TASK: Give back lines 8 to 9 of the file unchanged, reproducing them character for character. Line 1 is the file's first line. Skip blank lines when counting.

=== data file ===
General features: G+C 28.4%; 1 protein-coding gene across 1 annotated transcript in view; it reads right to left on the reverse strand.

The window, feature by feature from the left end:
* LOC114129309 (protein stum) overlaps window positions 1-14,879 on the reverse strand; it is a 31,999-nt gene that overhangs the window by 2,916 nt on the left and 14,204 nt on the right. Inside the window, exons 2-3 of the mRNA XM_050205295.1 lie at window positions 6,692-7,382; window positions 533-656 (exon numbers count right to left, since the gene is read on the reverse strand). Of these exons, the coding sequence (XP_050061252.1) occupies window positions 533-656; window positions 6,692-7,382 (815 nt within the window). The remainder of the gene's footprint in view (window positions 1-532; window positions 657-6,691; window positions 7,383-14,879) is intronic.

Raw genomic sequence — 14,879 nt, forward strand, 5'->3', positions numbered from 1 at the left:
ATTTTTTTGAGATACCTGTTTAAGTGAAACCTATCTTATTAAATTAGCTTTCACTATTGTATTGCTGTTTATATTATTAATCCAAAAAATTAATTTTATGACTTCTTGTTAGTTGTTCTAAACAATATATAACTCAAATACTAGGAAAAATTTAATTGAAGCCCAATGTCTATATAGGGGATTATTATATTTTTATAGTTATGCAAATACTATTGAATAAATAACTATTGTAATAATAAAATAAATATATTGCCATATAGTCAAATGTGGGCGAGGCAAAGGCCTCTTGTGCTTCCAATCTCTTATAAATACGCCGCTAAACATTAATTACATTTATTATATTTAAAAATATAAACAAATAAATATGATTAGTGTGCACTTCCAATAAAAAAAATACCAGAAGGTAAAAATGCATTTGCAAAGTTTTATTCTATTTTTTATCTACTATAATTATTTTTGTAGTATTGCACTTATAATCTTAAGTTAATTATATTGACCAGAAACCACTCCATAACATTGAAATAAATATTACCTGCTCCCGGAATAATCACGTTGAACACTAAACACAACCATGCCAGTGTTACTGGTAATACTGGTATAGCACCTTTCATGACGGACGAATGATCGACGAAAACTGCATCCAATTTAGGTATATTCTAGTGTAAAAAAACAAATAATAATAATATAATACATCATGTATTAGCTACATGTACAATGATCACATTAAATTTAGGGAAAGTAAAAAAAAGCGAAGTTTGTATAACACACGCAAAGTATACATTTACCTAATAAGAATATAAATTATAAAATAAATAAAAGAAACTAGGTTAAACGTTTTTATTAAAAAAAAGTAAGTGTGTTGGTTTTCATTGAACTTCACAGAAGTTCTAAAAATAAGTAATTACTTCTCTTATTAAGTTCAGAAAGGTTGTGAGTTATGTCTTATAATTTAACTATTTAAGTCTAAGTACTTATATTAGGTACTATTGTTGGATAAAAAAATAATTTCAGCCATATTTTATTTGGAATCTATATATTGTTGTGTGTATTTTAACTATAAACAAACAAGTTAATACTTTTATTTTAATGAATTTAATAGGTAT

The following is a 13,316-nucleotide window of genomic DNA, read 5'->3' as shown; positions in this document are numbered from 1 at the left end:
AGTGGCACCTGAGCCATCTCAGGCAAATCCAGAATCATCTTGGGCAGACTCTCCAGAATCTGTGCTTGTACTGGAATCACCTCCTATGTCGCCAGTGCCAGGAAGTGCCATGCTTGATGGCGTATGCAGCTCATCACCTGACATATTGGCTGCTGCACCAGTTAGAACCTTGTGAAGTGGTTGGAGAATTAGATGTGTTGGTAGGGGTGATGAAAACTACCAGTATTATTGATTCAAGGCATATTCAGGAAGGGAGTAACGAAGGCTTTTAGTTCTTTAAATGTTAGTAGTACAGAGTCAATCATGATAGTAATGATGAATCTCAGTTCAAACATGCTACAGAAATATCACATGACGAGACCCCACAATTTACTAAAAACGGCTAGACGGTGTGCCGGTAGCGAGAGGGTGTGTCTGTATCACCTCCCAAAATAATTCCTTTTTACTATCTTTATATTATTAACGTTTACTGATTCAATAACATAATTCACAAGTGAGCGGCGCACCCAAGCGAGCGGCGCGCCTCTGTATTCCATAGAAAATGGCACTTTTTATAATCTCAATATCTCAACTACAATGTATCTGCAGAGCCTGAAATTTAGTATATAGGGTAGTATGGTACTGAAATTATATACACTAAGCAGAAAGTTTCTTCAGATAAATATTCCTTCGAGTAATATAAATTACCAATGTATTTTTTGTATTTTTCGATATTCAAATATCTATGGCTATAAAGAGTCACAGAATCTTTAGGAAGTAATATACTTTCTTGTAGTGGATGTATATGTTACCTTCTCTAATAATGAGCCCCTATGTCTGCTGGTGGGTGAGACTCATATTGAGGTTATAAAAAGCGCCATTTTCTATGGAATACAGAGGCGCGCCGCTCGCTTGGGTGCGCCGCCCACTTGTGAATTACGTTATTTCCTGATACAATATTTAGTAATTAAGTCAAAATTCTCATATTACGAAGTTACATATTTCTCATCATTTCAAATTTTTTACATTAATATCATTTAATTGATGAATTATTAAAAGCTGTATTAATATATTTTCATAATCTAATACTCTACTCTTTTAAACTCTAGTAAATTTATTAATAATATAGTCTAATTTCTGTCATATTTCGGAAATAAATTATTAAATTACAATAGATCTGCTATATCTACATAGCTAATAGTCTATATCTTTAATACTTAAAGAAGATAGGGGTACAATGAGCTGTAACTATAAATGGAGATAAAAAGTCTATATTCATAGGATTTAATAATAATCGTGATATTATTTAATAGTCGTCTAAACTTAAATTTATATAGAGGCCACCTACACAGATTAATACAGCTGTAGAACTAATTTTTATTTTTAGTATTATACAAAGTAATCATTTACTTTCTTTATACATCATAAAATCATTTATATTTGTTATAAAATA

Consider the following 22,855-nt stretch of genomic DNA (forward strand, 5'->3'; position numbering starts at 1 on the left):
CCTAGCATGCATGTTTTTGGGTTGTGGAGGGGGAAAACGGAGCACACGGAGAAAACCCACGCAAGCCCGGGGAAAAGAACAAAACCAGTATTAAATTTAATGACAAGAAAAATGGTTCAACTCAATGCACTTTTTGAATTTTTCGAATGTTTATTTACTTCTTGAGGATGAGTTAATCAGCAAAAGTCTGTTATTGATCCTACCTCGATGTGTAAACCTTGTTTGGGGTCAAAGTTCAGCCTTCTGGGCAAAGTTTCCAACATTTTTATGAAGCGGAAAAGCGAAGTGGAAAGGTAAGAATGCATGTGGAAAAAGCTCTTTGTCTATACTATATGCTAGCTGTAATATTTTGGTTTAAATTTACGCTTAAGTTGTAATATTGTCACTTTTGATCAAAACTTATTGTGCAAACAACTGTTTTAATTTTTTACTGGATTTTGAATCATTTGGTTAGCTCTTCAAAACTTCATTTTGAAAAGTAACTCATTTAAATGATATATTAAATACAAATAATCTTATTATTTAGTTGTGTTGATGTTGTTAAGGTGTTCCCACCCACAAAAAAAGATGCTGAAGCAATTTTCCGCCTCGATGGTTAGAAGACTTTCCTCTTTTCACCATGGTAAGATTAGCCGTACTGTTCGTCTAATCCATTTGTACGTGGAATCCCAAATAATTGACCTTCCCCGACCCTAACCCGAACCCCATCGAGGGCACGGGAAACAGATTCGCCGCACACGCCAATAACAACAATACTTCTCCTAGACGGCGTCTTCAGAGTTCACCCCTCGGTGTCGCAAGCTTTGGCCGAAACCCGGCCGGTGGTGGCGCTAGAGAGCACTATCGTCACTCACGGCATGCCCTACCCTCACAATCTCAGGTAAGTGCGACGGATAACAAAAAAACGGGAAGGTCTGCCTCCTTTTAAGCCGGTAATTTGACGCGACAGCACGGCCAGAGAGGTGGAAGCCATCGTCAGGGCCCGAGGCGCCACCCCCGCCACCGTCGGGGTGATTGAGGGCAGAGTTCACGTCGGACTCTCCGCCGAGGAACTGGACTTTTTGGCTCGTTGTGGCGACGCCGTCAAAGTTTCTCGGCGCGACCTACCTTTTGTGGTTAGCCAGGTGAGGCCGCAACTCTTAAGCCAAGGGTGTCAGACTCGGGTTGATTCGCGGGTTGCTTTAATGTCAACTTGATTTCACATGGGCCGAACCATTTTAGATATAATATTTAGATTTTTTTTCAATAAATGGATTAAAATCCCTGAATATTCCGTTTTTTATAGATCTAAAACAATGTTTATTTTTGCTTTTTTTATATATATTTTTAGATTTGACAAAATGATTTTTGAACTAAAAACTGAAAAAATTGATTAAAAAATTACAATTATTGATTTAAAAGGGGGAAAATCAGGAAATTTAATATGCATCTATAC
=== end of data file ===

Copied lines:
Consider the following 22,855-nt stretch of genomic DNA (forward strand, 5'->3'; position numbering starts at 1 on the left):
CCTAGCATGCATGTTTTTGGGTTGTGGAGGGGGAAAACGGAGCACACGGAGAAAACCCACGCAAGCCCGGGGAAAAGAACAAAACCAGTATTAAATTTAATGACAAGAAAAATGGTTCAACTCAATGCACTTTTTGAATTTTTCGAATGTTTATTTACTTCTTGAGGATGAGTTAATCAGCAAAAGTCTGTTATTGATCCTACCTCGATGTGTAAACCTTGTTTGGGGTCAAAGTTCAGCCTTCTGGGCAAAGTTTCCAACATTTTTATGAAGCGGAAAAGCGAAGTGGAAAGGTAAGAATGCATGTGGAAAAAGCTCTTTGTCTATACTATATGCTAGCTGTAATATTTTGGTTTAAATTTACGCTTAAGTTGTAATATTGTCACTTTTGATCAAAACTTATTGTGCAAACAACTGTTTTAATTTTTTACTGGATTTTGAATCATTTGGTTAGCTCTTCAAAACTTCATTTTGAAAAGTAACTCATTTAAATGATATATTAAATACAAATAATCTTATTATTTAGTTGTGTTGATGTTGTTAAGGTGTTCCCACCCACAAAAAAAGATGCTGAAGCAATTTTCCGCCTCGATGGTTAGAAGACTTTCCTCTTTTCACCATGGTAAGATTAGCCGTACTGTTCGTCTAATCCATTTGTACGTGGAATCCCAAATAATTGACCTTCCCCGACCCTAACCCGAACCCCATCGAGGGCACGGGAAACAGATTCGCCGCACACGCCAATAACAACAATACTTCTCCTAGACGGCGTCTTCAGAGTTCACCCCTCGGTGTCGCAAGCTTTGGCCGAAACCCGGCCGGTGGTGGCGCTAGAGAGCACTATCGTCACTCACGGCATGCCCTACCCTCACAATCTCAGGTAAGTGCGACGGATAACAAAAAAACGGGAAGGTCTGCCTCCTTTTAAGCCGGTAATTTGACGCGACAGCACGGCCAGAGAGGTGGAAGCCATCGTCAGGGCCCGAGGCGCCACCCCCGCCACCGTCGGGGTGATTGAGGGCAGAGTTCACGTCGGACTCTCCGCCGAGGAACTGGACTTTTTGGCTCGTTGTGGCGACGCCGTCAAAGTTTCTCGGCGCGACCTACCTTTTGTGGTTAGCCAGGTGAGGCCGCAACTCTTAAGCCAAGGGTGTCAGACTCGGGTTGATTCGCGGGTTGCTTTAATGTCAACTTGATTTCACATGGGCCGAACCATTTTAGATATAATATTTAGATTTTTTTTCAATAAATGGATTAAAATCCCTGAATATTCCGTTTTTTATAGATCTAAAACAATGTTTATTTTTGCTTTTTTTATATATATTTTTAGATTTGACAAAATGATTTTTGAACTAAAAACTGAAAAAATTGATTAAAAAATTACAATTATTGATTTAAAAGGGGGAAAATCAGGAAATTTAATATGCATCTATAC